Gotta laugh out loud over this article from the Guardian regarding Morgan Stanley’s decision to publicize a report by their 15 year-old intern. Described as “one of the clearest and most thought-provoking insights we have seen,” by Morgan’s Edward Hill-Wood in a report by the Financial Times, the intern’s analysis includes a scathing criticism of Twitter as pointless for teens as they quickly realize nobody is reading their updates and they’d rather spend their cellphone credits texting their friends. I’ve got my own reservations about Twitter as I’ve blogged about before, but regardless of whether I agree with this intern or not, it’s pretty ridiculous that his analysis is being held up as something worthy of influencing major investment decisions. At the very least it must be acknowledged that a 15 year-old who has an internship at Morgan Stanley is hardly representative of average teens.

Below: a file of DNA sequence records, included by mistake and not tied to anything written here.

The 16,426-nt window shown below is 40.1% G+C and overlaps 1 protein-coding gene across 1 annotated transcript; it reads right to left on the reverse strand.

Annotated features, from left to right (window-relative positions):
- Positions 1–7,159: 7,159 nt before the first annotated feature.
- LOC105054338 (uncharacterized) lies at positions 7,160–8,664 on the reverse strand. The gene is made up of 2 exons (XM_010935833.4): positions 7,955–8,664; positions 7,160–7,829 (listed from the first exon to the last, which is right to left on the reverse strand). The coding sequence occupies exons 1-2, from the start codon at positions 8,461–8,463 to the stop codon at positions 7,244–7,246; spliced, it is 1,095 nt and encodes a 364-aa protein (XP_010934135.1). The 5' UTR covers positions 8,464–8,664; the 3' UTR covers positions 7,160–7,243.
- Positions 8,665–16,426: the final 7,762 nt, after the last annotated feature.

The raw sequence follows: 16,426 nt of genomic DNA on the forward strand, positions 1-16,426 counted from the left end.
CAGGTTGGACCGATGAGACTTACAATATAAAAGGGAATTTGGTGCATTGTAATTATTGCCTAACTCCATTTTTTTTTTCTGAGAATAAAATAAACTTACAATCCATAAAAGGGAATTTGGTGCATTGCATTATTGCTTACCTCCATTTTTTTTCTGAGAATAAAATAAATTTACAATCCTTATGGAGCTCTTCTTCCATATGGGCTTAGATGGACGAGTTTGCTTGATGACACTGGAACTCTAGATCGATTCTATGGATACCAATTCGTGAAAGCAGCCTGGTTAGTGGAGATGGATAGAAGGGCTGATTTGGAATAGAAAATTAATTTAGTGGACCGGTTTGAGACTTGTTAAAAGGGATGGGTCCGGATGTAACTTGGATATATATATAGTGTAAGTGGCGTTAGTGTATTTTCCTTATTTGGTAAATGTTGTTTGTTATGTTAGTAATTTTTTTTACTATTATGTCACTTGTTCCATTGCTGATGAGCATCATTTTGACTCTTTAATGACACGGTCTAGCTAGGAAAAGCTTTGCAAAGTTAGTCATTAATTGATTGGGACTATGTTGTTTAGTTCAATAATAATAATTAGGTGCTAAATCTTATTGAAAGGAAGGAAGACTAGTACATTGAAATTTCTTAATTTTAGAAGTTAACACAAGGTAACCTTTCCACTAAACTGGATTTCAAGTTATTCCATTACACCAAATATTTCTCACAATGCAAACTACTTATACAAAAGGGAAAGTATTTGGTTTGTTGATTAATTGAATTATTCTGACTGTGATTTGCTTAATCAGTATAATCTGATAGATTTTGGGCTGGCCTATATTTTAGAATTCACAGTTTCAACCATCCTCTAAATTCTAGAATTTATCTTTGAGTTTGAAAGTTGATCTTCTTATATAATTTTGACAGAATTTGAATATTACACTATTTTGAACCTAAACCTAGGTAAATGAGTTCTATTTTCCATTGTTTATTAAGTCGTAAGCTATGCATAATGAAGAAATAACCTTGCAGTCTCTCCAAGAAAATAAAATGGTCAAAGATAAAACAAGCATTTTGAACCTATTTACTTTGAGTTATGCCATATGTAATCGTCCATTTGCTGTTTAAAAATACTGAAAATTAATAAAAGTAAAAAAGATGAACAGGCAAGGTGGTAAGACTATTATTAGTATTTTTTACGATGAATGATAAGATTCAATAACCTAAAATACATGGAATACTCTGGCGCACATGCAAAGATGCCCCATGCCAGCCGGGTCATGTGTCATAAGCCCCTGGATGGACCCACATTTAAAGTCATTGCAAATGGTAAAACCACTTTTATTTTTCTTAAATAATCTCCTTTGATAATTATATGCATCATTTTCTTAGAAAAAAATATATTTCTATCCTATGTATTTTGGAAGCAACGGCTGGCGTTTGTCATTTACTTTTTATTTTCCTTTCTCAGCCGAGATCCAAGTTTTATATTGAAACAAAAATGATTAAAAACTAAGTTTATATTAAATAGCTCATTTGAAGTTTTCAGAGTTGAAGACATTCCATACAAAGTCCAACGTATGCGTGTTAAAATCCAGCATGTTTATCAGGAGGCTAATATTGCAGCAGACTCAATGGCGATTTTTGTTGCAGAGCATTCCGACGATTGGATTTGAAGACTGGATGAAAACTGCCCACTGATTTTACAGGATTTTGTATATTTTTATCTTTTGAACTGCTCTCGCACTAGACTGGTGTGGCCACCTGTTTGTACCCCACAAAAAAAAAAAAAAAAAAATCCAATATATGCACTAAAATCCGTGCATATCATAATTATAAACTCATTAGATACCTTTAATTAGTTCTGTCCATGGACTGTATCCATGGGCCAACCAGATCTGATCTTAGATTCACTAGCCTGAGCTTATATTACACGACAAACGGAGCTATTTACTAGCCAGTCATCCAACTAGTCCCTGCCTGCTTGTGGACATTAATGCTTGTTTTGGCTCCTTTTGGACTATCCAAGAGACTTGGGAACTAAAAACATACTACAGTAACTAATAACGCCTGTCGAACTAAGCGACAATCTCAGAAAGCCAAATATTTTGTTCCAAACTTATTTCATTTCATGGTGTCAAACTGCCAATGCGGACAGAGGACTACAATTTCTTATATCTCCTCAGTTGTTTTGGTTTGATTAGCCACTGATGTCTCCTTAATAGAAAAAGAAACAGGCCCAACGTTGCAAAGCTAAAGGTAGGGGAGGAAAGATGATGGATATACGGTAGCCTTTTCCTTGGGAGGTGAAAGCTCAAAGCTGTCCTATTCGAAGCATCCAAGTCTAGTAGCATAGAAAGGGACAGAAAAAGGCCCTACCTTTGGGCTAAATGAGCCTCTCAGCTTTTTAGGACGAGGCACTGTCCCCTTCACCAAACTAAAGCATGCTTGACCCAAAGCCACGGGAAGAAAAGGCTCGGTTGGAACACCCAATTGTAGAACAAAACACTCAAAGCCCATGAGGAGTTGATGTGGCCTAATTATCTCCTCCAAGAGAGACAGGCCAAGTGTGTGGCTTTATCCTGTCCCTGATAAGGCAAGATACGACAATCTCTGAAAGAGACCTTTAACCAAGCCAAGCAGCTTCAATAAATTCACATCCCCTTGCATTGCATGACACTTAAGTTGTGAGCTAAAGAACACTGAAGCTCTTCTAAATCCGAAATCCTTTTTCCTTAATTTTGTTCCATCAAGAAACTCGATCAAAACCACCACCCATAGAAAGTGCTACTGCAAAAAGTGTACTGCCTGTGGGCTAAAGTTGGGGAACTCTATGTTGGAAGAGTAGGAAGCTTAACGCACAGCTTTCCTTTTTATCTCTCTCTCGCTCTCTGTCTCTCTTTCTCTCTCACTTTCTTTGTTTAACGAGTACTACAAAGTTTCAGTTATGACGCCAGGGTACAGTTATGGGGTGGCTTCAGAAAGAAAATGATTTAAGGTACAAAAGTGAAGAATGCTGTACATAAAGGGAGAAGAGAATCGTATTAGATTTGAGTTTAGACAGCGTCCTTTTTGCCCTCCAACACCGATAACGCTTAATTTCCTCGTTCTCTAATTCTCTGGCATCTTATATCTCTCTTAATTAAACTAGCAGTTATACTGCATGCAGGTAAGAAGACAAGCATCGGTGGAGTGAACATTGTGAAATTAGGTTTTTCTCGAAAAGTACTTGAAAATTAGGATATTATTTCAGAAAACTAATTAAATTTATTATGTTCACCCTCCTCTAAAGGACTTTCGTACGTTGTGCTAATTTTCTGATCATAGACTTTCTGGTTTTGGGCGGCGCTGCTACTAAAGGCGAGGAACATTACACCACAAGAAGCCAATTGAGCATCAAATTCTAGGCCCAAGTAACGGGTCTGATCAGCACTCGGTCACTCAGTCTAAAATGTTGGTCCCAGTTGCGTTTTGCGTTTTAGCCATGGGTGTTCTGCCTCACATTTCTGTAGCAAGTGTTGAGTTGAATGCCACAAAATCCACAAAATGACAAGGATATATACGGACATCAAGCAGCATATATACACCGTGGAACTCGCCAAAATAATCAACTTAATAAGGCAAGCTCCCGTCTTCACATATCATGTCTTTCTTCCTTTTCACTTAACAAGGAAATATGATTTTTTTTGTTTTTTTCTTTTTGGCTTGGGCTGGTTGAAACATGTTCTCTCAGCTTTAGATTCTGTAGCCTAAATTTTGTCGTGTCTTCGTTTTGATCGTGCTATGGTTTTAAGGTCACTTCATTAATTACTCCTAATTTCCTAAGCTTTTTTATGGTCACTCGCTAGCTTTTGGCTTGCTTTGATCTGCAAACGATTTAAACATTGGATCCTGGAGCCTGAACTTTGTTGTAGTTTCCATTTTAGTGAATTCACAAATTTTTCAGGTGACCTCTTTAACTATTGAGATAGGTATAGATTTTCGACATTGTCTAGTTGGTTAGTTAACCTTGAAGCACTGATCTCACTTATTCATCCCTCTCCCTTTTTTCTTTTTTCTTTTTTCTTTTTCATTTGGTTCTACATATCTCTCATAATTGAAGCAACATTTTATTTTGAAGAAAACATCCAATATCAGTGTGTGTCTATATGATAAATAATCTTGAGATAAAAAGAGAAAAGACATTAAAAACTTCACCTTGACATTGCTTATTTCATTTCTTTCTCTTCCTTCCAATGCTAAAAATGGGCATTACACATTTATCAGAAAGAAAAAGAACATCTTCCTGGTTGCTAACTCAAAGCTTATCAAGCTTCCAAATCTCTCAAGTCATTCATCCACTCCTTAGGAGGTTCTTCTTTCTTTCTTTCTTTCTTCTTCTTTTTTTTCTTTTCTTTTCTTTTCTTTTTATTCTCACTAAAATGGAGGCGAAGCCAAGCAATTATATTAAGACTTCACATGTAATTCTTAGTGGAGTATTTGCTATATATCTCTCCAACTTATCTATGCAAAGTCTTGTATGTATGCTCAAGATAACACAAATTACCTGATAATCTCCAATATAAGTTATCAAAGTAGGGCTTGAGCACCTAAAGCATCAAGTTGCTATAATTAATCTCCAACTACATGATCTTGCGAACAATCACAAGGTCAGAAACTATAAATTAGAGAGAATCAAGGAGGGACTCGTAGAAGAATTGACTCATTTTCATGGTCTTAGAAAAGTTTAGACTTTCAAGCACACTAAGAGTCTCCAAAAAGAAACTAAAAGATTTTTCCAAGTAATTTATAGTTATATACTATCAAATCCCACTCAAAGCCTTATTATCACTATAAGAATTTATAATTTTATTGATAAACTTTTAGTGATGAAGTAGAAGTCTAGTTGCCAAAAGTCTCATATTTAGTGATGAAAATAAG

Nevertheless I admit I’m secretly a bit chuffed that these phantom ‘teens’ supposedly share my rather renegade opinion (well, renegade for someone working in marketing in NYC anyway!) that Twitter will soon be outed as being pointless for most people, and will become the sole domain of obsessive self-promoters, bored people stuck at home with pets and young children, and revolutionaries living in countries where traditional media outlets aren’t allowed. I know, I know, don’t knock it til you’ve tried it! But believe me I’ve done my research — interviewing my many intelligent and impressive Twittering friends about what drives them to ‘tweet’ (god, strike this horrid word out of our vocabulary, please!) all day and night, and I’ve come to the conclusion that it basically comes down to boredom, peer pressure, and the promise of fame. Hmm…wait a minute, I’m contradicting myself. If those are the main drivers, then I guess Twitter will be going strong for decades to come? Oy!